Struggles continue over NBN separation

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Struggles continue over NBN separation

As the tender process for the national broadband network (NBN) continues, the argument over separation of the network rages on.

For most of the key players, the discussion has mainly centred on structural separation, which is seen by many as the best way to ensure fair access for everyone involved.

“Structural separation isn't a necessity, but is ideal if you want to be sure there is equal opportunity for all players,” said IDC analyst David Cannon.

“Scepticism around the validity and value of separation are understandable, but at the end of the day it forces the incumbent to have a more considerate view of the wholesale market.”

However, Telstra and those who share its interest are spending the time leading up to the submission deadline hyping the drawbacks of heavy regulation.

This week, Telstra touted the opinions of two overseas experts speaking at an ACCC conference. The speakers stressed that regulators should play less of a role and allow the market to operate freely.

"Regulation emerges from what would otherwise be a free market system because stakeholders with political power are able to entice politicians into imposing regulations that shift wealth from the less powerful to the more powerful,” said Dr Mark Jamison of the Public Utilities Research Centre in Florida at the ACCC conference.

At a meeting in Sydney last week, telco vendor Alcatel-Lucent, who have worked with Telstra on its network, also warned against separation.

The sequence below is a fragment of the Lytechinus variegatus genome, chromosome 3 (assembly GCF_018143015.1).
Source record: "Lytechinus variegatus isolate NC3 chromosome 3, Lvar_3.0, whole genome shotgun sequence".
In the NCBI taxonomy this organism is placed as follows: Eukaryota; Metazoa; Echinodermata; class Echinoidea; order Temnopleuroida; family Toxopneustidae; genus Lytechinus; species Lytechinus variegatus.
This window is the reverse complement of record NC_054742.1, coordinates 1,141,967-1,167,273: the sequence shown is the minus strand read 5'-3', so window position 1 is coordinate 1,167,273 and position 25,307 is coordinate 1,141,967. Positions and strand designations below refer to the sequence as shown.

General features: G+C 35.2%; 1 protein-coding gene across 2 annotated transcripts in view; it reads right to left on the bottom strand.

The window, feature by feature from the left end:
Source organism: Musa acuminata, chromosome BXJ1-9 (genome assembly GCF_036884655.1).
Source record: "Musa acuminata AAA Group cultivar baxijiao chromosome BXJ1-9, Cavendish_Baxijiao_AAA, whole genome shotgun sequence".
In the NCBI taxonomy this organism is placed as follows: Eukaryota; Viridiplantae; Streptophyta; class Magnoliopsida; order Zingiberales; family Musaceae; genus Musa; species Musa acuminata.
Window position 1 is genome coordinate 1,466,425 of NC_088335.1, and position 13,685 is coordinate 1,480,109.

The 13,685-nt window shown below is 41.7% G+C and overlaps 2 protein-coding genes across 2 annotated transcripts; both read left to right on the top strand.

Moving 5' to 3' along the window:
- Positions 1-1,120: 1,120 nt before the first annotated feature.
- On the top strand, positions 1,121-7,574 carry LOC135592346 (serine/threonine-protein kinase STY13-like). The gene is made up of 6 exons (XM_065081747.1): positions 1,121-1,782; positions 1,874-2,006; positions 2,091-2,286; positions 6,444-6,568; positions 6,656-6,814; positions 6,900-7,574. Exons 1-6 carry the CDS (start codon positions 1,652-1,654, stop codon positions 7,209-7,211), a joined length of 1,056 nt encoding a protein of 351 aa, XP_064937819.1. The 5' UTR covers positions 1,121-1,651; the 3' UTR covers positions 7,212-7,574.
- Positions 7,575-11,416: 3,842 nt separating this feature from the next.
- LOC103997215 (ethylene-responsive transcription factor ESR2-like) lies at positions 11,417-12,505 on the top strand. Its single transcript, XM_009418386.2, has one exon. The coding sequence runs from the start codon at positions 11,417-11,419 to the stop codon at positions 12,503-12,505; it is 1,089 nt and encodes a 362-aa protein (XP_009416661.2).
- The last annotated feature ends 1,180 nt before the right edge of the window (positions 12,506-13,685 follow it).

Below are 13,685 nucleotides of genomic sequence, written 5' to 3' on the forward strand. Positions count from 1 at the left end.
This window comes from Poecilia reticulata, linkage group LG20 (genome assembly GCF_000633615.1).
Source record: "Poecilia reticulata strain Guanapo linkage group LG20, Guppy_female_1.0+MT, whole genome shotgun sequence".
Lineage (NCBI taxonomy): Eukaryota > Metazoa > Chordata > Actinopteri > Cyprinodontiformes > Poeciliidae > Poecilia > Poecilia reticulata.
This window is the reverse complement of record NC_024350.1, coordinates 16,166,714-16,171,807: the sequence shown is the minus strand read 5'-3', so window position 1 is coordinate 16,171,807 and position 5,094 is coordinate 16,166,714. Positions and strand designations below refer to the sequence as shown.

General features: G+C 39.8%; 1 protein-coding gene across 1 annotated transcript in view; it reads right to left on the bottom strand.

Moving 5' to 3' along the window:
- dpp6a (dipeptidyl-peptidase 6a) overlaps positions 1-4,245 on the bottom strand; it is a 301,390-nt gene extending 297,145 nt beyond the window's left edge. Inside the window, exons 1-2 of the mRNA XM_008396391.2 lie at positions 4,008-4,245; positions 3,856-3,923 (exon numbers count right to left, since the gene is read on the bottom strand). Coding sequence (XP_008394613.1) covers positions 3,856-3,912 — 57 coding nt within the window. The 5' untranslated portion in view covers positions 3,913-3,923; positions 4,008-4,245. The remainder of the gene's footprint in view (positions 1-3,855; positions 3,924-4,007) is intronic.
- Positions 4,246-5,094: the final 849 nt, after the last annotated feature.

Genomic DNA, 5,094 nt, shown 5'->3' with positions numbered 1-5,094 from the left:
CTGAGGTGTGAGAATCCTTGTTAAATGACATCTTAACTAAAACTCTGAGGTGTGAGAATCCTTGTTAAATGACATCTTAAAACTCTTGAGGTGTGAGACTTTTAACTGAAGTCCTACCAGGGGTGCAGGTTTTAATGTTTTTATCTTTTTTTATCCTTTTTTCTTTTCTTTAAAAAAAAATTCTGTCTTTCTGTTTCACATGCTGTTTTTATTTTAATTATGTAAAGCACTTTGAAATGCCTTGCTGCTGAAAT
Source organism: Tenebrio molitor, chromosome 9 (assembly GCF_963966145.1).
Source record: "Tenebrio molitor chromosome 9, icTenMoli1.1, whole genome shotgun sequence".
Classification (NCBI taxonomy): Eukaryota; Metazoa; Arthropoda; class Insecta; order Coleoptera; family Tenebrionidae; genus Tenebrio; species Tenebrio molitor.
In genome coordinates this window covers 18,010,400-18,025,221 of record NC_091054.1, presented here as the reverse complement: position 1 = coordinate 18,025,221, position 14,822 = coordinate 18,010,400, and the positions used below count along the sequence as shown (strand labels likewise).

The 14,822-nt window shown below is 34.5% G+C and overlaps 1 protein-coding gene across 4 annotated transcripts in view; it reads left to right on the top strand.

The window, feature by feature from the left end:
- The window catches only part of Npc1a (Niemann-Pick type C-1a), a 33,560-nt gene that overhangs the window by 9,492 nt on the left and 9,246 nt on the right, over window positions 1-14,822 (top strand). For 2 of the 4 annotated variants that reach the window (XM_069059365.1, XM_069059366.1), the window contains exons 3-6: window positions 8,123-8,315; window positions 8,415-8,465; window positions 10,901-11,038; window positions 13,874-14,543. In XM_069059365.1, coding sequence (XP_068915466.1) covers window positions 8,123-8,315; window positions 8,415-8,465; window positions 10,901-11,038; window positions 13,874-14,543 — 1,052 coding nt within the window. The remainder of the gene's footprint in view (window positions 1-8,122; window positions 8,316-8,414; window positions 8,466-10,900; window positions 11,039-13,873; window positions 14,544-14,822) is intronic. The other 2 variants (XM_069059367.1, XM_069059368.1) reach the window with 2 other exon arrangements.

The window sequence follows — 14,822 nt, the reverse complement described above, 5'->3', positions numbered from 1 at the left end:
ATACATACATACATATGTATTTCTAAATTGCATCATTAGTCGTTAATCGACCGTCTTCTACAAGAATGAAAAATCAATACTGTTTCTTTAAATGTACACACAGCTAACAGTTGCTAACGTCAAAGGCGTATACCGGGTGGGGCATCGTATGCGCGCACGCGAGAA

Dwight Davis, vice president of solutions and architecture, cited the only two examples of structural separation in the world, which took place in the US and the UK. Davis said in both cases, separation actually meant worse service for the consumer, and that competition can still exist without separation.

“There are other ways to spur competition other than separation,” Davis said. “All markets are different, and it’s naive to think you can apply a generic model to every country.”

Indeed, pundits on both sides of the argument seem to agree that no matter whether the network is separated or not, Australia needs to look to itself for a NBN model, rather than look overseas for inspiration.

"Structural separation must be viewed from a case-by-case basis,” said Cannon.

“Every incumbent’s situation has its own idiosyncrasies and comparing other countries attempts at this is mainly a futile discussion.”

“Ideally, this should have happened prior to the Government selling Telstra, but that wasn't in the best interests of the Government at the time," he said.
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